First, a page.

An Internet Birthday

It was my birthday yesterday.  It was also, perhaps, my birthday that generated the most ever Internet activity.  By that I mean facebook wall posts, emails, eCards etc.  And that got me thinking about the Internet and what it is doing to and for human relationships.  This birthday event is the perfect microcosm from which we can study that.


So first, let’s take a look at exactly what activity was generated by my birthday yesterday.  Let’s start with Facebook.

Facebook reminds users when it is the birthday of one of their friends in a little panel beside the main news feed.  For example, I’m reminded that it is my cousin, Robert Duffy’s, birthday today. Using this reminder, I can click “Rob Duffy”, type “Happy Birthday!” at the top of his wall and be done with it.  Let’s time this action… okay, 2.5 seconds.

So, of my 185 Facebook friends, 3 decided to do just that.

The next rung on the engagement ladder was to type my name as well, such as “Happy Birthday Chris!”, “Happy Birthday Yudo”, “Happy Birthday Fed” or some variation on that.  That might have taken an extra second, especially if they came up with some kind of nickname.  I count 9 who did something like that.

Next we have those who followed the best wishes with something like “Have a great day” or even “sending a birthday dance your way.”  I’d give equal points to someone who came up with an original way to wish me a happy birthday, such as “happy happy!” or followed it with an open question like “How are you doing?”  So in this category we have 8.

Then there are those who either went all out with something like this:

And there were those that had a longer personalized message that would have taken some reflection and thought.  So among them we have 6 friends on Facebook.

That makes for a total of 26 friends who greeted me in some way on Facebook taking between 3 and, say, 30 seconds each to do so.


I received 6 birthday greetings via email which ranged from a message that said “HAPPY BIRTHDAY” in the subject line, with no message following, to much more personalized messages from people I hadn’t heard from in a while.  I also received one eCard.  I had to watch an ad before I could view the card:


I spoke mainly with my family here throughout the day but also received a call from a 2-year-old in a bath tub and a voicemail from my financial advisor.


I received four birthday cards in the mail and am told two more are on the way.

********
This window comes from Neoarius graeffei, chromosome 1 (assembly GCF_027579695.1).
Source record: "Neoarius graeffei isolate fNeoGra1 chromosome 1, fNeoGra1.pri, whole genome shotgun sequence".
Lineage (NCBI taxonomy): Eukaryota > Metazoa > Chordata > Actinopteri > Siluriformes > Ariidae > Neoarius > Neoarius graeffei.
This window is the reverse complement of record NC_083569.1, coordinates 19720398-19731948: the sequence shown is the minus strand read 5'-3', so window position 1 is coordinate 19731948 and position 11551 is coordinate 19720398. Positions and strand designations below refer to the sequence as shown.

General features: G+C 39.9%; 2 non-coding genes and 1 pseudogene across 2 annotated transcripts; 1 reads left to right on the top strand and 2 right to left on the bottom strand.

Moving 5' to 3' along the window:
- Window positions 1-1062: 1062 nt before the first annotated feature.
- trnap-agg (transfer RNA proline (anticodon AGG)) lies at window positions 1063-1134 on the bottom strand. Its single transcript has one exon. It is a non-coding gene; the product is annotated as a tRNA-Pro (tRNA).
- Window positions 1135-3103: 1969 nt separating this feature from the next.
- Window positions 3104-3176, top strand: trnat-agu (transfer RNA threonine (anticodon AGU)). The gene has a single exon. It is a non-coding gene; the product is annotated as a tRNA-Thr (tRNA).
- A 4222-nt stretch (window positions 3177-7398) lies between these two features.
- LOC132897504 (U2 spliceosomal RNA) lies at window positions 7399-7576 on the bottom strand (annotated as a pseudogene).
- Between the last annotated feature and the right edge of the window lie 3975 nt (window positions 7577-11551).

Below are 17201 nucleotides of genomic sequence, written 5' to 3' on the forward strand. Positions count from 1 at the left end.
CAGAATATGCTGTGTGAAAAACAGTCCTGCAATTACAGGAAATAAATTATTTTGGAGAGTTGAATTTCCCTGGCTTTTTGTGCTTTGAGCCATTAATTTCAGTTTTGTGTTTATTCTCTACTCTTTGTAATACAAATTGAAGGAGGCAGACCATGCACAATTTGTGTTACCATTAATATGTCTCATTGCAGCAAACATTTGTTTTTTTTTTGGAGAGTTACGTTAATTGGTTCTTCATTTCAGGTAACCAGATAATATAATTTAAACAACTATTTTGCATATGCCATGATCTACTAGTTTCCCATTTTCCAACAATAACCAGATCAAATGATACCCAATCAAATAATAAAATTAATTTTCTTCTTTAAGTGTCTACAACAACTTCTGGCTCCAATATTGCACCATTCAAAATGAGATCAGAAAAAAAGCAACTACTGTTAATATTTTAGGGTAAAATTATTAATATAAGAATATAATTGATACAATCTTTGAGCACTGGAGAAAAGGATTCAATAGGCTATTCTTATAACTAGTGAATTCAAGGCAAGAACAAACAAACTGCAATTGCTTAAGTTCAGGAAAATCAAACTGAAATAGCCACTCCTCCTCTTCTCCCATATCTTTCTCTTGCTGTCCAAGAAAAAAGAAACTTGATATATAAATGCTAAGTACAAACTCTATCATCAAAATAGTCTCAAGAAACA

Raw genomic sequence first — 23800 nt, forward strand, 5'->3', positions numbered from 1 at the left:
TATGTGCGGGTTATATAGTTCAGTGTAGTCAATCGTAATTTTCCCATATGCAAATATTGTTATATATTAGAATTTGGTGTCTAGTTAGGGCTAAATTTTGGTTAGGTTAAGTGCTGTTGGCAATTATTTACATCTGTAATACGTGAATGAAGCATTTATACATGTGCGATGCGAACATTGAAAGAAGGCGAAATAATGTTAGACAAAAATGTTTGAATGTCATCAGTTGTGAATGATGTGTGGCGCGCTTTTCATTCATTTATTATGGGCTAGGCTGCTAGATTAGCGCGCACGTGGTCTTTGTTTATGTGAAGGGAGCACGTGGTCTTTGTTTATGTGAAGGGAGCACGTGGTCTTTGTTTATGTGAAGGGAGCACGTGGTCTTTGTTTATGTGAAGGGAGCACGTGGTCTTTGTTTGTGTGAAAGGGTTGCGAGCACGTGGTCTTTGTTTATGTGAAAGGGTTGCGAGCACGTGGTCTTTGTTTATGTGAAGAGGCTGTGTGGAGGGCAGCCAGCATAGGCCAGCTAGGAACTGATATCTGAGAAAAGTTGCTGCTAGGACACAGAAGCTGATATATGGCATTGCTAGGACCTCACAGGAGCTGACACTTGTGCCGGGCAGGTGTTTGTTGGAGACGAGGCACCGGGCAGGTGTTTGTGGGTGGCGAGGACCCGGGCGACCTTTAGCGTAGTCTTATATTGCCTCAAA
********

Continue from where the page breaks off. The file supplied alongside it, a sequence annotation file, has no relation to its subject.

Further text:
In Person

Finally, I had one person wish me a happy birthday in flesh and blood real life, unprompted.  Fancy that!  And then there were a few others who did so after I told them it was my birthday.

So What?

Birthdays give the opportunity for us to appreciate and honor someone in our lives.  We do this by giving a little bit of ourselves: our attention, our time, and sometimes our effort or money in the form of a gift.  What the Internet has done here is make it really easy for us to participate in this exchange by lowering the bar of entry to just 3 seconds.  No preparation, reflective thought or emotion is necessary to write “Happy Birthday!” on someone’s facebook wall after seeing a reminder.  Put another way, the humanity in the transaction can be practically non-existant.

It would be quite easy to write a Facebook app that does exactly that.  Each day, it will scan your friends and see if there are any birthdays.  If one exists, it would write “Happy Birthday!” on their wall for you.  That would save us three seconds on many days of the year.  From one perspective, that’s fantastic!

I, personally, rarely act on a birthday reminder on Facebook.  I feel conflicted in honoring someone I may indeed care about with so minimal an action.  The fact that these messages are also public, for hundreds to see, also seems to pollute the purity of the sentiment.  And for “friends” that I don’t care about, the action would seem disingenuous.

I do, however, acknowledge that that is not other people’s experience.  Perhaps some people do find it worthwhile or better than nothing to give a micro-honorific such as a “Happy Birthday!” on someone’s Facebook wall.